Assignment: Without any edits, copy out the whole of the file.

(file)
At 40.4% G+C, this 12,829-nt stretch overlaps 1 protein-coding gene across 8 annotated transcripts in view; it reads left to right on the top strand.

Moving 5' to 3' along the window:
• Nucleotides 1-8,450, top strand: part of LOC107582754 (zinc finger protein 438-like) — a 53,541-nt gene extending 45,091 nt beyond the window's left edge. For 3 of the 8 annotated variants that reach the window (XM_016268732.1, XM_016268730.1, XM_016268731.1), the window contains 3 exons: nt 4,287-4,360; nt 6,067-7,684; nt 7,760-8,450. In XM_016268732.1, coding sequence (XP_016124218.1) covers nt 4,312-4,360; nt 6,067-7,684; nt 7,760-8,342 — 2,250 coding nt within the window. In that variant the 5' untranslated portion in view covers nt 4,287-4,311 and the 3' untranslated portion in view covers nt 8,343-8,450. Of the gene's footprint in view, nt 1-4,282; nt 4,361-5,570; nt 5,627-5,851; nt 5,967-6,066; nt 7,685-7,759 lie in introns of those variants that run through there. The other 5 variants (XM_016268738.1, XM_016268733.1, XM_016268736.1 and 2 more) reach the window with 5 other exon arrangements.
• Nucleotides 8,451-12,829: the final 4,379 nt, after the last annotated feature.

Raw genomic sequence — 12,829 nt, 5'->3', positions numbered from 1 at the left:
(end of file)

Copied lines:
At 40.4% G+C, this 12,829-nt stretch overlaps 1 protein-coding gene across 8 annotated transcripts in view; it reads left to right on the top strand.

Moving 5' to 3' along the window:
• Nucleotides 1-8,450, top strand: part of LOC107582754 (zinc finger protein 438-like) — a 53,541-nt gene extending 45,091 nt beyond the window's left edge. For 3 of the 8 annotated variants that reach the window (XM_016268732.1, XM_016268730.1, XM_016268731.1), the window contains 3 exons: nt 4,287-4,360; nt 6,067-7,684; nt 7,760-8,450. In XM_016268732.1, coding sequence (XP_016124218.1) covers nt 4,312-4,360; nt 6,067-7,684; nt 7,760-8,342 — 2,250 coding nt within the window. In that variant the 5' untranslated portion in view covers nt 4,287-4,311 and the 3' untranslated portion in view covers nt 8,343-8,450. Of the gene's footprint in view, nt 1-4,282; nt 4,361-5,570; nt 5,627-5,851; nt 5,967-6,066; nt 7,685-7,759 lie in introns of those variants that run through there. The other 5 variants (XM_016268738.1, XM_016268733.1, XM_016268736.1 and 2 more) reach the window with 5 other exon arrangements.
• Nucleotides 8,451-12,829: the final 4,379 nt, after the last annotated feature.

Raw genomic sequence — 12,829 nt, 5'->3', positions numbered from 1 at the left: